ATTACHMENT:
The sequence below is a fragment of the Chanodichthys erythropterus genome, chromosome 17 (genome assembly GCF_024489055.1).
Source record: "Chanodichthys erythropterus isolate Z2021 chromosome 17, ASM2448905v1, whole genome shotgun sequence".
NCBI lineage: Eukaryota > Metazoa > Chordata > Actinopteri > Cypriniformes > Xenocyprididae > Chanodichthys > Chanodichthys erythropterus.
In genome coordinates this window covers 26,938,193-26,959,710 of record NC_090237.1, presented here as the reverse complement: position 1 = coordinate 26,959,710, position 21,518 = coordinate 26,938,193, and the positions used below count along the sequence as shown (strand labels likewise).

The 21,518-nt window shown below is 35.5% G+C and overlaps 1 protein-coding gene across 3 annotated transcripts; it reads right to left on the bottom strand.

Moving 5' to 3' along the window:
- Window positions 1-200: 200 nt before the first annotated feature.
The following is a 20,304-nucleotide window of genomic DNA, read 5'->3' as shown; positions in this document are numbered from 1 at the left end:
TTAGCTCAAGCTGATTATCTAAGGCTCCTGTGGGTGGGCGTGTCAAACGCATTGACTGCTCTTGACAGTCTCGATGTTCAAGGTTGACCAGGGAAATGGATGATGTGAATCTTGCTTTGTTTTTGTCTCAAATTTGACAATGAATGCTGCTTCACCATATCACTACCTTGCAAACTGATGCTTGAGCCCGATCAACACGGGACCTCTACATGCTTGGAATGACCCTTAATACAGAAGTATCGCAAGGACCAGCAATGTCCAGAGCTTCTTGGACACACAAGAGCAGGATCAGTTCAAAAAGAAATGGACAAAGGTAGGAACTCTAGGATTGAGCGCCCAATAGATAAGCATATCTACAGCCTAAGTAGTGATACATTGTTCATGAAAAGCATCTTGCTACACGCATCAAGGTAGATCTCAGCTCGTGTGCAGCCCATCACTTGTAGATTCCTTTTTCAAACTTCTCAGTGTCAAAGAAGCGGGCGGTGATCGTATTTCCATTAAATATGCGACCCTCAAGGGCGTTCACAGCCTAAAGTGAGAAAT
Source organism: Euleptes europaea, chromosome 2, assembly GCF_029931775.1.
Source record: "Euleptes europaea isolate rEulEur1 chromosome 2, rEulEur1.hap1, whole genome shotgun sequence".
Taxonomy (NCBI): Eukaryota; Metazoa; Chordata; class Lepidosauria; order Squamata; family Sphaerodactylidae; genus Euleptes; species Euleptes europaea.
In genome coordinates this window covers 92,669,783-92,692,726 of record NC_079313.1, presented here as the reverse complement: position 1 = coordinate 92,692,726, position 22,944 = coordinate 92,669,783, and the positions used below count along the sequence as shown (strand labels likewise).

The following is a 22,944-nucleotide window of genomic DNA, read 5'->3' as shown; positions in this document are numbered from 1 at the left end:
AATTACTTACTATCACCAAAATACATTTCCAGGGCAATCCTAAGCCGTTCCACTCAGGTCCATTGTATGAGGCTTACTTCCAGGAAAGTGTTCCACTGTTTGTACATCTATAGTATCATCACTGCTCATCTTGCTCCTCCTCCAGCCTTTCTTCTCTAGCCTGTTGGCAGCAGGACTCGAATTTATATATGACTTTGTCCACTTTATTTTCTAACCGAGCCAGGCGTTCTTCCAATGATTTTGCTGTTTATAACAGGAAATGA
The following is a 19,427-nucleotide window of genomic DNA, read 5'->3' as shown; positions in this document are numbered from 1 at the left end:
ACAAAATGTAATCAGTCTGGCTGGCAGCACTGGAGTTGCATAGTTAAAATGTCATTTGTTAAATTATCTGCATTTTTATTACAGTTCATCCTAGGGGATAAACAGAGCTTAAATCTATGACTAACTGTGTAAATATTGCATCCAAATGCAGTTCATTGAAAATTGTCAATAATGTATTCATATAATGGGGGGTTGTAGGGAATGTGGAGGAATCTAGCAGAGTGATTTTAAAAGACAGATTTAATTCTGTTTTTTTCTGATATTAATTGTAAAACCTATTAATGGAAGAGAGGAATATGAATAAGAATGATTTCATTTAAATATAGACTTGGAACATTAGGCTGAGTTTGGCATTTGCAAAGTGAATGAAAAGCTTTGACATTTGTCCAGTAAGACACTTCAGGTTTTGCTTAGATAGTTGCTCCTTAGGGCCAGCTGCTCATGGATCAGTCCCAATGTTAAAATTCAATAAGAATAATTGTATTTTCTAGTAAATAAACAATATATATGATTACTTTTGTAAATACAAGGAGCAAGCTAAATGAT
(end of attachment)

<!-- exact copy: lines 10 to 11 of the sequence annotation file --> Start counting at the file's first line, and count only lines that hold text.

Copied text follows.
Source organism: Euleptes europaea, chromosome 2, assembly GCF_029931775.1.
Source record: "Euleptes europaea isolate rEulEur1 chromosome 2, rEulEur1.hap1, whole genome shotgun sequence".